Waiting for Godot
In George Cukor’s Camille (1936), Greta Garbo’s Marguerite Gautier says, “I’m afraid of nothing except being bored!” For people who have empty lives, or lives that have been reduced to the bare essentials, the ever-threatening encroachment of boredom can be a serious problem. It’s that problem that activates Samuel Beckett’s Waiting for Godot. Estragon (Ian McKellen) and Vladimir (Patrick Stewart) have known each other maybe since time began, and they need to fill more time. They work, they get beaten, they eat when they can, and they don’t get to wash much; they’re bums. They’re the kind of people you see every time you ride the subway, and they talk to themselves in that uncanny way that the subway bums do, as if they live at another level of consciousness. They have no creature comforts; all that’s left is the bald and often smelly fact of sheer survival.
McKellen has been on the stage for half a century, and he’s the pro of pros. He plays Estragon in a childlike manner redolent of the English music hall; each of his lines lands in a specific and original way. Stewart is his straight man, as it were, and his foil, and if they don’t burrow deep into the play, they generally do suggest all of its contours. As the tyrannical Pozzo, who is later blinded and brought low, Shuler Hensley does a full-on imitation of Foghorn Leghorn; this doesn’t work out well at all. As his slave Lucky, however, Billy Crudup makes for a harrowing picture of chained-up, nearly feminine beauty, and when he is called upon to speak, he builds a great, mad thing out of Lucky’s difficult “thinking” monologue.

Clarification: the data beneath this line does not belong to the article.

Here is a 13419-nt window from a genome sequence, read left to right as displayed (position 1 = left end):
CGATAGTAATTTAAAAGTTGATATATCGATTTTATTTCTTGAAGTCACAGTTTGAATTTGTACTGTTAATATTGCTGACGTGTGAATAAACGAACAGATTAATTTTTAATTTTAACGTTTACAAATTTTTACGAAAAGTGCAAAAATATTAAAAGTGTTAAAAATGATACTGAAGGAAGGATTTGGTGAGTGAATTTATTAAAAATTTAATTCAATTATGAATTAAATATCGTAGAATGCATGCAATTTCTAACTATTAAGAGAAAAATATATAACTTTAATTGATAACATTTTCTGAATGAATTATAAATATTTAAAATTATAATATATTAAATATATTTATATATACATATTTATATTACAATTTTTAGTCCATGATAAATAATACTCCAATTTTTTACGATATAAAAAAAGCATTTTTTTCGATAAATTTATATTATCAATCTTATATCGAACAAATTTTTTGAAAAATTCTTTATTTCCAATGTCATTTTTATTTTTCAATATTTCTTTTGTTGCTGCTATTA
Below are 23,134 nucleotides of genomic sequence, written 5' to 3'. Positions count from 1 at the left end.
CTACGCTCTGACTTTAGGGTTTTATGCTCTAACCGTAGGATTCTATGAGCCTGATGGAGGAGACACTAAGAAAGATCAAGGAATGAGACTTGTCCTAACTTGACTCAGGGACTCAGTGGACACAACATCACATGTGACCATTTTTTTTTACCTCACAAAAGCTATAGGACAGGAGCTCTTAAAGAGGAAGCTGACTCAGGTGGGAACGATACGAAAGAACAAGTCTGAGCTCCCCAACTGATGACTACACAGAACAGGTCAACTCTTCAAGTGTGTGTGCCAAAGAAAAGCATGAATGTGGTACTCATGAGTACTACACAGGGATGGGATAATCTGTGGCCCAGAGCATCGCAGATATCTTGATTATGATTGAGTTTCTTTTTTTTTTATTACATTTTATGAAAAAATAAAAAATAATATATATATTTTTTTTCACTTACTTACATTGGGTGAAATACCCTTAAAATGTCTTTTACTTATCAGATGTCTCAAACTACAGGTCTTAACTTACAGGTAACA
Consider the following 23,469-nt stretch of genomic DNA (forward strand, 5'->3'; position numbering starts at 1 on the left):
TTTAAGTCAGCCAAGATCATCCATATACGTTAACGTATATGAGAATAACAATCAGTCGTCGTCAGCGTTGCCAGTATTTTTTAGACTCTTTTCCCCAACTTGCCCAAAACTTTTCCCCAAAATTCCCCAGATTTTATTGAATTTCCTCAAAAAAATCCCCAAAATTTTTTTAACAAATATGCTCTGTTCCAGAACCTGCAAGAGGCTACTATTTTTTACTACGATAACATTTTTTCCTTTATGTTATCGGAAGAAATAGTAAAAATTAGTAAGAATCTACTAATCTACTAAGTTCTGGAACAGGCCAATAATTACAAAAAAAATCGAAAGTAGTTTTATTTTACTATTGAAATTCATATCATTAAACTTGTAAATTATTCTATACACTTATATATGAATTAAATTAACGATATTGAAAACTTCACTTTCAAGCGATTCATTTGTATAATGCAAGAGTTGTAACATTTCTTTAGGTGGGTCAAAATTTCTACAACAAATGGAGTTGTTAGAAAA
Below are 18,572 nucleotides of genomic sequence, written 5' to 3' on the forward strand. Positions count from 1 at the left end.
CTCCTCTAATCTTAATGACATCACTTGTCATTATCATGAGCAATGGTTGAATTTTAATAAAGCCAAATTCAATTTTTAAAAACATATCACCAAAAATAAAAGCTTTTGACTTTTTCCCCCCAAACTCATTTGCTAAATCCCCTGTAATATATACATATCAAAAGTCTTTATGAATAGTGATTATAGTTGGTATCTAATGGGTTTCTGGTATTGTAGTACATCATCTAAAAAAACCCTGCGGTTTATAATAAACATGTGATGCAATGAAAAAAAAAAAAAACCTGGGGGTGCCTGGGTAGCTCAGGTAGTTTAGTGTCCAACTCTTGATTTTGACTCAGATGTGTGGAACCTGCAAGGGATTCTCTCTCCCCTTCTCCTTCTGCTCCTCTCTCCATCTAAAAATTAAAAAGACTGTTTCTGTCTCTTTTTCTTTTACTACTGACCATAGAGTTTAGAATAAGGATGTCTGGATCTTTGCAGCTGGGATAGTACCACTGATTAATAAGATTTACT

The audience at this Waiting for Godot kept going “Aww” every time Estragon and Vladimir clung to one another, as if they wanted to sentimentalize this most depressing of all pieces of dramatic literature. To do that is to misunderstand it. This production isn’t ideal: the set is rather grand and much too pretty, and the four actors sometimes do not seem to have been in the same rehearsal room. Crudup has extraordinary moments, but he can’t work up any decisive interactions with Hensley’s cartoonish and mistaken interpretation of Pozzo. Similarly, McKellen is giving an effortlessly major performance (look at the way he strips two half-eaten chicken legs of all of their meat!), but Stewart often seems like he’s just along for the ride, mugging and indicating emotions whenever he doesn’t actually feel them. This is a starry and obvious version of Godot, enjoyable for what it is, but very much put in the shade by the stark, muscular version of Beckett’s radio play All That Fall playing just a few blocks uptown.